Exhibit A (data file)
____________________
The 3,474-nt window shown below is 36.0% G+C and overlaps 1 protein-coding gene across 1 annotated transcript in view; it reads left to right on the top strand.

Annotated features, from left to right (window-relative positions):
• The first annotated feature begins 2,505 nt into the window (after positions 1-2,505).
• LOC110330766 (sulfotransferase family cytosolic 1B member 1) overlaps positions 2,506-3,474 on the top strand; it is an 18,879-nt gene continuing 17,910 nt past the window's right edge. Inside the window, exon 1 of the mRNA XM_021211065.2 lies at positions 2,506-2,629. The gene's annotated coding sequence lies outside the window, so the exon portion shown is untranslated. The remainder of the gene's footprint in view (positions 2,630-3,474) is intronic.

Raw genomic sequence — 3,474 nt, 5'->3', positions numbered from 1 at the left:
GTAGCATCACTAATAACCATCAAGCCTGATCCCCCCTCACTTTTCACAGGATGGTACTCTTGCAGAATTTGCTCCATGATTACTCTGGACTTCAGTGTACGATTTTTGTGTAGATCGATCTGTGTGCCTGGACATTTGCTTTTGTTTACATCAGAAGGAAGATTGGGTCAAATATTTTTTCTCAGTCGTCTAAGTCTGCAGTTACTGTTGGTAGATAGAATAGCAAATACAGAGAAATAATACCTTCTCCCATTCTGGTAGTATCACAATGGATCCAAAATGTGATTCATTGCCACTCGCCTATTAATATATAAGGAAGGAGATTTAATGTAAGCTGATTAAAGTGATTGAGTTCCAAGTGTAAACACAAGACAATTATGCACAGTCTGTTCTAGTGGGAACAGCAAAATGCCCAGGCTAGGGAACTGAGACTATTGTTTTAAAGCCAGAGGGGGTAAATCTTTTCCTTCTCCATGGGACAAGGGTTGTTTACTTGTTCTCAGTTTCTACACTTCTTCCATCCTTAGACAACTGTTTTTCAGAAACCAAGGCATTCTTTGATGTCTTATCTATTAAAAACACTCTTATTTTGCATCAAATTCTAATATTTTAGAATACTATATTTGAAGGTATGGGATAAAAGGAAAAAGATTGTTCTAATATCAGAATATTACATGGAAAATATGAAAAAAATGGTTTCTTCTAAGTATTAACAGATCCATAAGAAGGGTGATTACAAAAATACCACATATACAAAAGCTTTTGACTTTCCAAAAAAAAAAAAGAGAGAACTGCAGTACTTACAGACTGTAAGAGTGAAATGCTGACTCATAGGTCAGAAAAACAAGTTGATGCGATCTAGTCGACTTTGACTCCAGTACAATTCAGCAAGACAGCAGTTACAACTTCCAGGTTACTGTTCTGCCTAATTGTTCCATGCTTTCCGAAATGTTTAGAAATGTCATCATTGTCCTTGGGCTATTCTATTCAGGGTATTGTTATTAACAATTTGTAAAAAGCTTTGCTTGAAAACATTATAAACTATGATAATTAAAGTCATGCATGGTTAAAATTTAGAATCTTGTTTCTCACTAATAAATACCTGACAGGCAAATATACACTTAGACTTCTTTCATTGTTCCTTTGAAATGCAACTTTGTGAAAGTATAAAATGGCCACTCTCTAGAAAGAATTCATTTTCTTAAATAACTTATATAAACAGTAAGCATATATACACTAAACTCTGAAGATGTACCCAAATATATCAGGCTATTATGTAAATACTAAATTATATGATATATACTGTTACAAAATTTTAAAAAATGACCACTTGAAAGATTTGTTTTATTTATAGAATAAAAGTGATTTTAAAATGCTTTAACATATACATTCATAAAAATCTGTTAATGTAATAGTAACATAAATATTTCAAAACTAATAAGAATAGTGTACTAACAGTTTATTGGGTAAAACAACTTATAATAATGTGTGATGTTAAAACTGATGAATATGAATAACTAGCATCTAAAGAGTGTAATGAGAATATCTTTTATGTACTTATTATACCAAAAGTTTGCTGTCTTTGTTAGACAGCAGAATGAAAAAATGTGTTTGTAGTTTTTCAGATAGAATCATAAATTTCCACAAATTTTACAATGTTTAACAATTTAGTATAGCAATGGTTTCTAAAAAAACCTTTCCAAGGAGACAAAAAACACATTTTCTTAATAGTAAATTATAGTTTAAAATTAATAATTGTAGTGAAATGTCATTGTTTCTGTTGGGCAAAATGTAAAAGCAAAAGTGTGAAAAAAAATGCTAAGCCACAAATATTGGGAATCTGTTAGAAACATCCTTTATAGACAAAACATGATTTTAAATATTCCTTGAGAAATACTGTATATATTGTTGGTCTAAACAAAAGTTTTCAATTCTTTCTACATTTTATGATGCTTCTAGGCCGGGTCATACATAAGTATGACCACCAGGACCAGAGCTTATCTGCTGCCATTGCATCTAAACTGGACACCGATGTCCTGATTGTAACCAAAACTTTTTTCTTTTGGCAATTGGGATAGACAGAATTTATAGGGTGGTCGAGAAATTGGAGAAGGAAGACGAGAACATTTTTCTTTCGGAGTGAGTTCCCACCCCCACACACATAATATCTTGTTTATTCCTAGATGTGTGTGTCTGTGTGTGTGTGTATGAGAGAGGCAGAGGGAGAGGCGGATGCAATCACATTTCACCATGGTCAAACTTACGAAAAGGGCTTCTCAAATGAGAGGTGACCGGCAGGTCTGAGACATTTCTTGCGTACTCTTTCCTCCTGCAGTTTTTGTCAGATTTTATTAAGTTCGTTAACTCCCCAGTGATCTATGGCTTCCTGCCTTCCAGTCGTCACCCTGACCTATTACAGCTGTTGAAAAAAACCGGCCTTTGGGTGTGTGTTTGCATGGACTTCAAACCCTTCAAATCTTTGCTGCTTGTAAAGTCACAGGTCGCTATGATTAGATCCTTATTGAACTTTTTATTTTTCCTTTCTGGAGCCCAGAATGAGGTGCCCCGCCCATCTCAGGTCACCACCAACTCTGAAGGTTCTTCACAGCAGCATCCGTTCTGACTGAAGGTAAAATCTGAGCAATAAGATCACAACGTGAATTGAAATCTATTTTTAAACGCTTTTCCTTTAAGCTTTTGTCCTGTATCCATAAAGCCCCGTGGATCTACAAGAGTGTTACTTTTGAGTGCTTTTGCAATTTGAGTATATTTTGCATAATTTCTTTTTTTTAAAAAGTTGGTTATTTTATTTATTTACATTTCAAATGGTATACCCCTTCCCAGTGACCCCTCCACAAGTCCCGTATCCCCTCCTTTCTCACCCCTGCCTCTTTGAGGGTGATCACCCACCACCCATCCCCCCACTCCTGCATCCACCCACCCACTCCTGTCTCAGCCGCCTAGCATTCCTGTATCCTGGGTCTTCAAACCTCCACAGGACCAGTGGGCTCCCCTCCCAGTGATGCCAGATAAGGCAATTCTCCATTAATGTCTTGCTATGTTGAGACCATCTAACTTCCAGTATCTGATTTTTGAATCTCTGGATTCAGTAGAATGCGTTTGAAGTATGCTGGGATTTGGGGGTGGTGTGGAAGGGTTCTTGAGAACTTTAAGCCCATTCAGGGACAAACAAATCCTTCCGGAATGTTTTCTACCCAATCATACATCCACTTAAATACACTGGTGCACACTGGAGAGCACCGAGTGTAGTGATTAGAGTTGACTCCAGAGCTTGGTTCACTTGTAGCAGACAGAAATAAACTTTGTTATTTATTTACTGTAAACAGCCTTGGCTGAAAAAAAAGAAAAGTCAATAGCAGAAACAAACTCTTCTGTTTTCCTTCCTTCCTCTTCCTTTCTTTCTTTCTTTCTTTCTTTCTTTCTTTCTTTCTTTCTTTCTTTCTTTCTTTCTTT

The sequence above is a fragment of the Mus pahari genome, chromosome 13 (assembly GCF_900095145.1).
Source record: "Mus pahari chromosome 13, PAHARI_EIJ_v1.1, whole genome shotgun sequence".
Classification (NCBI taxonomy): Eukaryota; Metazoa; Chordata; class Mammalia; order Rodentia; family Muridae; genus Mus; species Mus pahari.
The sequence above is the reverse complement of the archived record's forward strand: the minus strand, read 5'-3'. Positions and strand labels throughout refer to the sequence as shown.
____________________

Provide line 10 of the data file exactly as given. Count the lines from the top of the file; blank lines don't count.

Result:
The sequence above is the reverse complement of the archived record's forward strand: the minus strand, read 5'-3'. Positions and strand labels throughout refer to the sequence as shown.